back your property, realizing while I do it that good as it is, it is
comparatively worthless, now that you have the original, and to me
it was beyond price.  You will understand, my friend, why I
cannot visit you now.  I could not endure to see Mrs. Clarke at
present nor you either, even though I remain as ever, and wish-
ing you all possible happiness, your true friend.  I shall try to
make arrangements for visiting the East very soon.'

   "So, Amy, you may be looking out for me before too long.  I
shall write you again before I start."

   In the course of four or five weeks I received the following:

   "I shall not be at home this spring, Amy, and you'd better
burn my last letter.  It's all nonsense.  I'll try and see if I can
be patient enough to tell you all that has happened since.  I told
you, I believe, of my sending the miniature to Clarke.  He was
so much astonished and affected by what I wrote then that he
started immediately and came back to me.
   "'This will never do, Winchester,' said he, rushing into my
room; 'there's no use of your running away from us so.  Mrs.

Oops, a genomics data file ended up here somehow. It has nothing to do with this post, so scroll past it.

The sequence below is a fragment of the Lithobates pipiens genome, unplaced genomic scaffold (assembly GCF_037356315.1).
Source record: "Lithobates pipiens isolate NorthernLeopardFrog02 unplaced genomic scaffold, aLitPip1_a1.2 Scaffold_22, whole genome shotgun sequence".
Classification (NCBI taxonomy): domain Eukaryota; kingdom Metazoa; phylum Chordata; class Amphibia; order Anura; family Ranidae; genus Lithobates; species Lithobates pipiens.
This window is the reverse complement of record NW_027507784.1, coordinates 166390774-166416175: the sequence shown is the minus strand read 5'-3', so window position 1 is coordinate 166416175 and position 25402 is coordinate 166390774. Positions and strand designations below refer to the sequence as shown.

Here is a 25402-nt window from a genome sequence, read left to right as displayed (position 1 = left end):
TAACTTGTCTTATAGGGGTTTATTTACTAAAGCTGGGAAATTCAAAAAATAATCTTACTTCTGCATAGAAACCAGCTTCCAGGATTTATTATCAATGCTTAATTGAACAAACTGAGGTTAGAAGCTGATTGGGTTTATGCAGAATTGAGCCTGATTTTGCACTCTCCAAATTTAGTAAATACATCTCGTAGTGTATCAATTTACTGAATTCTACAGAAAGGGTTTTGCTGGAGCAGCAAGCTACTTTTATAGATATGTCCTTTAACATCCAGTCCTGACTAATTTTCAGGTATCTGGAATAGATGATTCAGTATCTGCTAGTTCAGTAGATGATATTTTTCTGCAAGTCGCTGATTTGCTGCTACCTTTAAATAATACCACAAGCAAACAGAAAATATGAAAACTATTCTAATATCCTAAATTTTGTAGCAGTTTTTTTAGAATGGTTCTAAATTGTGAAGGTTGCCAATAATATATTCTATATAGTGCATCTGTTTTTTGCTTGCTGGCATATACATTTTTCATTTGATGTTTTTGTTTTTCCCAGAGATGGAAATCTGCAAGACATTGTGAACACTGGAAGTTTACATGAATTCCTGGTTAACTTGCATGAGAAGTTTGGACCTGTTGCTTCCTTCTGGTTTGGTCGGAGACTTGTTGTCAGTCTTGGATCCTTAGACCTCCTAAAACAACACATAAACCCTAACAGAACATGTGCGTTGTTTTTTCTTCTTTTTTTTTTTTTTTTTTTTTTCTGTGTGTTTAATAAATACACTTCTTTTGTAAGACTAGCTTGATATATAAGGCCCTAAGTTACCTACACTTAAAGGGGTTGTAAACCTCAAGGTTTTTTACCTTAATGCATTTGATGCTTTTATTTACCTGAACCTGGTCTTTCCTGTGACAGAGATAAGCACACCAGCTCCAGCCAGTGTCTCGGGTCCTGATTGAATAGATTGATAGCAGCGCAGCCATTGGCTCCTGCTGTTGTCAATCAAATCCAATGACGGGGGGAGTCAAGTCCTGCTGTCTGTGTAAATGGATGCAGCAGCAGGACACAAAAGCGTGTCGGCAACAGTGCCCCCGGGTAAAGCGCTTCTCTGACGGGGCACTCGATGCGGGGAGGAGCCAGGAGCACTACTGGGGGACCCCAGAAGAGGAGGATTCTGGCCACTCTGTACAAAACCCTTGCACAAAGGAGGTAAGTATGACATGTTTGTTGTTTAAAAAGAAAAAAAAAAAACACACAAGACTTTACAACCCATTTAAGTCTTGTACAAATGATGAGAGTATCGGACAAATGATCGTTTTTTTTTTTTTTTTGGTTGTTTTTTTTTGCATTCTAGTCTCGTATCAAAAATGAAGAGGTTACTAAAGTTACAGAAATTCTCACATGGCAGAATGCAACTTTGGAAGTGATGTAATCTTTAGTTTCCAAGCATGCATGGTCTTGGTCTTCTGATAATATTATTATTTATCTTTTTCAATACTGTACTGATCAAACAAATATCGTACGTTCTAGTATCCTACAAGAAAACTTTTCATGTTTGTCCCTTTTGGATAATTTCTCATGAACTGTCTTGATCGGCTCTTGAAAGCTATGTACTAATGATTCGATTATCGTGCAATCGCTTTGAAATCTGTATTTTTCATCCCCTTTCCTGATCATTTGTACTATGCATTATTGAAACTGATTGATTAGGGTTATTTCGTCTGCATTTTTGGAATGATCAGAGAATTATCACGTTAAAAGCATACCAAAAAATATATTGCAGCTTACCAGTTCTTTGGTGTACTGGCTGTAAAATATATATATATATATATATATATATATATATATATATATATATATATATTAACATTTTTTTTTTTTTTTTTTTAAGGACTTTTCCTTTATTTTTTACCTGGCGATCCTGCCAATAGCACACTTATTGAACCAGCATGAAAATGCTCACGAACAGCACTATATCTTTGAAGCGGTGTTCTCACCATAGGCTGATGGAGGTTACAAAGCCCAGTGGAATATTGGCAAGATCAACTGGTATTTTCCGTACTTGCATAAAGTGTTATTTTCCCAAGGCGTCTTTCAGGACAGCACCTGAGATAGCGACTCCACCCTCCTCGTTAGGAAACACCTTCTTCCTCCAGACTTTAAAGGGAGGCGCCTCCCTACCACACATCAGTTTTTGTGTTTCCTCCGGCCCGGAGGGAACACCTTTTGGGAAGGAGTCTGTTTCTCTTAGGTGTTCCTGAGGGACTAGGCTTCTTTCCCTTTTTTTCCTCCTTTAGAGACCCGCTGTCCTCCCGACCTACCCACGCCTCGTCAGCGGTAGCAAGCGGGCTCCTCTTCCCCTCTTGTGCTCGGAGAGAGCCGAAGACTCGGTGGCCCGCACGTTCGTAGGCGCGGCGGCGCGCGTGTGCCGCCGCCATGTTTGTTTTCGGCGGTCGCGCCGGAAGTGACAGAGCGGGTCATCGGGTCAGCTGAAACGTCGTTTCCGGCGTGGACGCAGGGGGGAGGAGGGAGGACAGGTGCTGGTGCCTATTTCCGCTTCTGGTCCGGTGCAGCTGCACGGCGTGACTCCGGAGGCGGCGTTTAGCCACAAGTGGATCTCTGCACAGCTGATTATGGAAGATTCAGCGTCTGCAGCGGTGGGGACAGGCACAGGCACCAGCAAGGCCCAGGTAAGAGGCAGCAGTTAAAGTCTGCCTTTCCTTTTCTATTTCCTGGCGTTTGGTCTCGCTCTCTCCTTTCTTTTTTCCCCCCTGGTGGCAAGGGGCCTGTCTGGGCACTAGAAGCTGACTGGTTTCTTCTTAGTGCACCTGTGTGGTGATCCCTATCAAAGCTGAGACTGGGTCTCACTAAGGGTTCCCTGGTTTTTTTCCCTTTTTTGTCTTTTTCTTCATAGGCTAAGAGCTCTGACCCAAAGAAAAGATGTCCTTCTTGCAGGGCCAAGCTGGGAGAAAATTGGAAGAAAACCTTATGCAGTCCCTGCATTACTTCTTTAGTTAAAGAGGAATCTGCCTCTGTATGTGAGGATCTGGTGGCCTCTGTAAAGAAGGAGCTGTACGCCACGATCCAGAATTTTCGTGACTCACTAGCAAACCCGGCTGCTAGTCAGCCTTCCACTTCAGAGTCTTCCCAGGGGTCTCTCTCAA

Clarke has commissioned me to bring you home with me; she is
very anxious to make your acquaintance, and you must come.'
   "'You have not--'
   "'Been such a fool as to tell her you are in lover with her.
Of course not.  It is not best to yield to difficulties; face them.'
   "'So I intend to do; but do not ask me to visit you at your
home; I cannot do it.  I am going East soon.'
   "'But that will be of no use; you must come with me.  That
was an unfortunate affair about the picture; but you must accus-
tom yourself to things just as they are.'
   "His manner hurt me.  I felt provoked with him for seeming
so indifferent to my great sorrow, which I had confided to him
mostly as a necessary part of the duty of returning the picture.
I had at least expected him to respect it and regard my wishes.
He only seem bent upon subjecting my feelings to the severest
   "'You have no right to insist upon this, Clarke, and--'
   "'I tell you, Fred, I will take no refusal.  I do not wish to
subject you to unnecessary annoyance, but I am convinced that it
is only be seeing Mrs. Clarke that the effects of your mistake will
pass away.  I am not going to consent to have you miserable,
and despairing, and imagining yourself the victim of misplaced